The film’s subtle message is in the letter that Manny leaves behind before dying: “We don’t decide when we are born and when we die, but we decide how we live.” As Kizie tearfully watches visuals of the completed film that they had shot together, it could very well be Sanghi herself watching the completed Dil Bechara in real life now. In a sense, the film and SSR’s life remind you of the fleeting nature of existence itself, making you almost want to hug your loved ones a little tighter, laugh a little louder, and just live life a little more fully…

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Neha Kirpal is a freelance writer based in New Delhi. She is the author of Wanderlust for the Soul, an e-book collection of short stories based on travel in different parts of the world.

Sushant Singh Rajput Jolts Global Mental Health Dialogues

Trigger warning regarding mental health and suicide.

Sushant Singh Rajput, Disha Salian, Sudha Devi lost to mental health

Mental health has been exacerbated during the COVID-19 pandemic. Headlines relating to suicide have sent shock waves through the community. A successful tinsel star, Sushant Singh Rajput and his former manager, Disha Salian, succumbed to their mental health within one week of each other. And in a tragically poetic fashion, as Sushant Singh Rajput’s last rites were performed, his sister-in-law, Sudha Devi, passed away, who had allegedly stopped eating upon learning of his death. The rippling effect of mental health ran its course.

Popular for his acting in both TV and film, the 34-year-old actor, delivered a strong anti-suicide message in his last seen 2019 film ‘Chhichhore’. On June 14, 2020, the actor was found in his Mumbai home. He was reportedly suffering from depression. A week earlier, he had written a heartbroken Instagram story addressing the suicide of his 28-year-old former manager, Disha Salian.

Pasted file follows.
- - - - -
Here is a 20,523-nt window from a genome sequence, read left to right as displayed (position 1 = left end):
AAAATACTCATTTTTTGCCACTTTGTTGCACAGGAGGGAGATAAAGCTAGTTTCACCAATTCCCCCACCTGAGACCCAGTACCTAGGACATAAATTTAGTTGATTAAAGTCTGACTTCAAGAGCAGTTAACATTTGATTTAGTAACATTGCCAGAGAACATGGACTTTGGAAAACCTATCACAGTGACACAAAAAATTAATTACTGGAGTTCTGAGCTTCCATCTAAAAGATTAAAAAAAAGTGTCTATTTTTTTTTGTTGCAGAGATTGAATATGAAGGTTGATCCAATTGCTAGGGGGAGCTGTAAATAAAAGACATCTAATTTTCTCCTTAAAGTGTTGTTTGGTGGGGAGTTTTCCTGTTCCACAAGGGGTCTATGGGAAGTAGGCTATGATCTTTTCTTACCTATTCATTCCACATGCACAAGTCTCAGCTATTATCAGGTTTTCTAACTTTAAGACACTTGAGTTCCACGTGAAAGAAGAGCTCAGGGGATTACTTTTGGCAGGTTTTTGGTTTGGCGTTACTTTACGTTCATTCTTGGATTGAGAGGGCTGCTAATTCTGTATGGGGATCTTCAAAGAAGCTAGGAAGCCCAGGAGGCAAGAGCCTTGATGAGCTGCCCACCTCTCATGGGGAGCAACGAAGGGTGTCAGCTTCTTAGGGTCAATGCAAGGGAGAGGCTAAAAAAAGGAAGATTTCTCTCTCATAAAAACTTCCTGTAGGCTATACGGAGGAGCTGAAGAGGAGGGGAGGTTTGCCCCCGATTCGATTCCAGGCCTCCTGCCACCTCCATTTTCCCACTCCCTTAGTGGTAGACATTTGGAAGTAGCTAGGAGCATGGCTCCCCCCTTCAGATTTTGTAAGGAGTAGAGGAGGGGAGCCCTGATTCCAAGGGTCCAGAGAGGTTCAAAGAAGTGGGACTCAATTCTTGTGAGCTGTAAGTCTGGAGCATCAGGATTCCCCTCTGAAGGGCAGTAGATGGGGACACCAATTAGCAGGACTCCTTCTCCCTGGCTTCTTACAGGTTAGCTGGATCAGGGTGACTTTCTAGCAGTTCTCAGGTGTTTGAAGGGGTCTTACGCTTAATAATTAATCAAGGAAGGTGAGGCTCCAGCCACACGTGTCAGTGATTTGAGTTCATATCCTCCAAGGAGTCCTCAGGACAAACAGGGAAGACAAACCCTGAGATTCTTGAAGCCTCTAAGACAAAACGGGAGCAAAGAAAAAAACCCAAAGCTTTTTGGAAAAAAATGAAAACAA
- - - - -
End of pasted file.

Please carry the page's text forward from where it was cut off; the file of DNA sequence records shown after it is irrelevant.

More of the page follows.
Is it the lockdown and the resulting loneliness or is it the disease itself?

“It is both,” said Dr. Farida Sohrabji, Regents Professor and Interim Head, Department of Neuroscience and Experimental Therapeutics, Texas A&M College of Medicine, at a webinar organized by Ethnic Media Services, June 12, 2020. Both the molecular impacts of the virus and the pandemic-related isolation leads to depression,” she said.

The impact of social isolation can be quite devastating in many ways. Social isolation increases the risk of cardiovascular ailment, heightens the symptoms of autoimmune disease, and increases mental health issues. Not interacting with people increases the stress hormone cortisol and weakens the immune system. People who don’t have the virus but are being socially isolated slip into depression. The senior population, or those with comorbidities like diabetes, hypertension, etc., are isolated for their own good. They are entrapped by voluntary confinement and fall prey to depression.